“Diversity is a global challenge”. But, what does this mean? What diversity? Whose diversity? Why should we care about it? These are some of the key questions addressed in this course.
More often than not, people like and feel more comfortable with those who are alike, feeling in turn threatened by those who differ and that which is deemed unfamiliar, labelled as Other. This Other, in capital letters, is composed by a multiplicity of “others”, alterities that are contingent and time and space dependent, those “others” that are necessarily linked to what “we” consider normal.
Our modern societies are, in the jargon of social scientists, increasingly differentiated. Globalization has highlighted our differences and the contradiction between our need to identify and belong to discrete communities, and the fact that we live in highly anonymous, mixed, complex and mobile societies. New technologies and scientific advancements have increased our possibility to connect, yet there are a number of manifested fears attached to this possibility. The challenge of diversity is the challenge to learn how to deal with this “otherness”, those with whom “we” share nothing, except for the planet (and that’s not little!).
As you can imagine, there are many approaches to the question of diversity. This course is organized incorporating different disciplinary perspectives and methodologies blending in the Human Diversity major: from history to sociology and anthropology, from literary studies to journalism. The course approach to diversity is led by five discrete, but related, thematic units. The five themes we explore are key conventional markers of identity, thus they are relevant markers of diversity, in personal and social terms.
These thematic units are defined conceptually, but have vast concrete implications in our daily life. These themes give structure to our weekly units:
WEEK 1 – Framing the question: Why does diversity matter?
WEEK 2 – Gender: the tension between the individual and the social
WEEK 3 – Does race exist? Racism in today’s society
WEEK 4 – The pervasiveness of nationalism: old and new challenges
WEEK 5 – Qualities and inequalities of capitalism
WEEK 6 – Religion and the question of fundamentalisms
WEEK 7 – What is normal? Diversity as danger, diversity as shelter
WEEK 8 – Reading Week
The main objective of this course is to make students aware of the complexities inherent to define the question of diversity. By the completion of this course students should be able to:
Examine, question and position themselves regarding prevailing criteria about what is defined and considered to be normal (and by contrast what accounts as ‘different’).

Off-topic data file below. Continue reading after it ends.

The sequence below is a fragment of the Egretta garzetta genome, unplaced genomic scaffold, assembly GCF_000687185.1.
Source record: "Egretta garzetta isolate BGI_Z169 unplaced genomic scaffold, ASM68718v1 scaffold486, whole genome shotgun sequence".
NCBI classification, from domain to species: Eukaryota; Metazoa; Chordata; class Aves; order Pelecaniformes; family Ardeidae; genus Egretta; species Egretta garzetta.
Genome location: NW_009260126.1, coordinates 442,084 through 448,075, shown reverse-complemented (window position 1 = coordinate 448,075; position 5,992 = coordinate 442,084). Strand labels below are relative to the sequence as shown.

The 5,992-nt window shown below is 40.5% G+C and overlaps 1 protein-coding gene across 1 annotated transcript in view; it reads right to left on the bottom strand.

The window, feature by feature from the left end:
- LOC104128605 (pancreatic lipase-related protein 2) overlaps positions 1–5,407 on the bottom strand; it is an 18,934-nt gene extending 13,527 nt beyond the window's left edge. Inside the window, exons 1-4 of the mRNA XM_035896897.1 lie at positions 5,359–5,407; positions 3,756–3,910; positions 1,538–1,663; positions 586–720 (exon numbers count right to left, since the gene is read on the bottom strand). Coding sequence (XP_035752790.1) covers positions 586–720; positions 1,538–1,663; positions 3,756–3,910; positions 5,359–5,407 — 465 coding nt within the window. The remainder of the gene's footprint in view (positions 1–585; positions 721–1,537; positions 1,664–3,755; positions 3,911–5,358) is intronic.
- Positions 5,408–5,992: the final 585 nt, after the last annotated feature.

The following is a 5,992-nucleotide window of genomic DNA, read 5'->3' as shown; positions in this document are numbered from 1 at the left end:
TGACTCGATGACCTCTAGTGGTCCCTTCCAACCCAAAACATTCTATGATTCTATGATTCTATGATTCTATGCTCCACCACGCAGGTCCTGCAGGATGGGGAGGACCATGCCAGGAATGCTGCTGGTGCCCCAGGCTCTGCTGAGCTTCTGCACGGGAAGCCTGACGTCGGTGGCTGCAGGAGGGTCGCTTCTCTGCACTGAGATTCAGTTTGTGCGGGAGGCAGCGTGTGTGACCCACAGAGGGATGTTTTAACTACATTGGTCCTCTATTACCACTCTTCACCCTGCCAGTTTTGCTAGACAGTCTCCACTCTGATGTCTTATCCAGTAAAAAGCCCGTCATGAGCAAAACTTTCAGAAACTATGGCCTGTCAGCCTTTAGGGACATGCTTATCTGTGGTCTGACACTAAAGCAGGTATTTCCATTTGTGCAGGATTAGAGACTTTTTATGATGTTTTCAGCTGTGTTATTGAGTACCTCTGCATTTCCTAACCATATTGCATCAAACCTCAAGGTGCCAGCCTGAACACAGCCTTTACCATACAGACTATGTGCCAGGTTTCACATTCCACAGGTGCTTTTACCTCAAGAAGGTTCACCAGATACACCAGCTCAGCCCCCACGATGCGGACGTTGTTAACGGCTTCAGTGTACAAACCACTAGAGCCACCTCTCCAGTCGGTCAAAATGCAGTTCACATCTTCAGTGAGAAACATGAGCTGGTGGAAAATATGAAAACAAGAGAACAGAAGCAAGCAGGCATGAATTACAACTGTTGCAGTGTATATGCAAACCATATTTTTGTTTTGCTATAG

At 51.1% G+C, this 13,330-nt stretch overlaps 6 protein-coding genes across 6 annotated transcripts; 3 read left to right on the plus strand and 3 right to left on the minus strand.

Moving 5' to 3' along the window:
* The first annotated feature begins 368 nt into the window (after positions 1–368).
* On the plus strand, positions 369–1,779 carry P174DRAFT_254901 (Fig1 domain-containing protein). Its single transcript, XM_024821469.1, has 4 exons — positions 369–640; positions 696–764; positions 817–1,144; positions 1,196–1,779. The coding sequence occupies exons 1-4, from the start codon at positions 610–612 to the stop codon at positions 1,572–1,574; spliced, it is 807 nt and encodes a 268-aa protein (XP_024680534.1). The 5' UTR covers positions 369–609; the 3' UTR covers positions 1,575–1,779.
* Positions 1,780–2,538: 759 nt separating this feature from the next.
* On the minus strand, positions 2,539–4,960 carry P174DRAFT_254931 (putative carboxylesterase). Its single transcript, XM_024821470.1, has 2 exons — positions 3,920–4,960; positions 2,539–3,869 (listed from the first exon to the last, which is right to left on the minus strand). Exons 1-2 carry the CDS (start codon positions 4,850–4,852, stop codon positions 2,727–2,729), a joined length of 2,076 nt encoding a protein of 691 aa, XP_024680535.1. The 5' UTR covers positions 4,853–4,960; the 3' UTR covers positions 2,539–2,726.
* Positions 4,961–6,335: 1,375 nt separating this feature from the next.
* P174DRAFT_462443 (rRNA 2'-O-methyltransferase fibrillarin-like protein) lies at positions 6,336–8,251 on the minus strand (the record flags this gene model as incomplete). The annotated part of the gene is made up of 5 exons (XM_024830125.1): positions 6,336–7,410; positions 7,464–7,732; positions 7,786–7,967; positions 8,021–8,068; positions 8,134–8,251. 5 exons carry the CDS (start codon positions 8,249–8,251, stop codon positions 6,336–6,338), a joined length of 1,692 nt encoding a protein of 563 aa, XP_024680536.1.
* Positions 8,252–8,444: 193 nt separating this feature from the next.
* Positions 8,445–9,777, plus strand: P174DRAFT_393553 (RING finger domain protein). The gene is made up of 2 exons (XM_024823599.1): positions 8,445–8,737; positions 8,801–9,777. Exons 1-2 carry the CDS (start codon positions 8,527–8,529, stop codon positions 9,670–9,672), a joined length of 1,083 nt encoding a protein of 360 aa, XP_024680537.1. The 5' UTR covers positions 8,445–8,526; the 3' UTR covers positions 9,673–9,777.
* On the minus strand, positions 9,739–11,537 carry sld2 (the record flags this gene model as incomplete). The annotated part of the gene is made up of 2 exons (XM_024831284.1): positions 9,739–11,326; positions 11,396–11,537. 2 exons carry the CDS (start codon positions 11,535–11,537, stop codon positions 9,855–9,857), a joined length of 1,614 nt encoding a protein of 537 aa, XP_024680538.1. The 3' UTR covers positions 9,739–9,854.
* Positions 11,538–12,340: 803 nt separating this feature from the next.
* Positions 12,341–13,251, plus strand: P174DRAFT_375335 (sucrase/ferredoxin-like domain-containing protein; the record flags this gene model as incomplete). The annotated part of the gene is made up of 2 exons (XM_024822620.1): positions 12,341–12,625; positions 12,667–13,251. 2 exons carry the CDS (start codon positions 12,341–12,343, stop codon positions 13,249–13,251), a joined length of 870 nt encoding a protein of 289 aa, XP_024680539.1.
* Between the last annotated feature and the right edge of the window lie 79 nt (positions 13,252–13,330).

Attain conceptual and empirical knowledge about the complex historical and socio-political process that make diversity a challenge in our contemporary societies.
Critically disclose these complexities from various disciplinary angles and based on different types of evidence: the ways in which history frames and explains these events, how literature provides narratives from an experiential perspective, and how theory informs the ways we conceptualise these experiences and events.
Once available, timetables will be published here.
Mode of instruction
Biweekly meetings form the main body of this course:
Monday Plenaries: plenary lectures guarantee the introduction of knowledge on each weekly unit from different disciplinary perspectives and observing different types of evidence.
Wednesday Seminars: seminars offer the possibility to interactive learning, where each instructor clarifies the content delivered during the plenaries and the student’s questions. The instructor facilitates a conversation about the weekly topic, so student’s participation during the seminar is essential.
In-class participation, 10%, Ongoing
Weekly quizzes, 35% (5% each)
Visual (Re) presentation of diversity (in groups) 15%, Week 5
Final essay (3000 words), 40%, Week 8
There will be a Blackboard site available for this course. Students will be enrolled at least one week before the start of classes.
Scholarly literature, journalistic reports, historical sources and literature will constitute the main sources of the course material, all available electronically on BB before the beginning of the course.
This course is open to LUC students and LUC exchange students. Registration is coordinated by the Curriculum Coordinator. Interested non-LUC students should contact email@example.com.
Dr. Daniela Vicherat Mattar (firstname.lastname@example.org)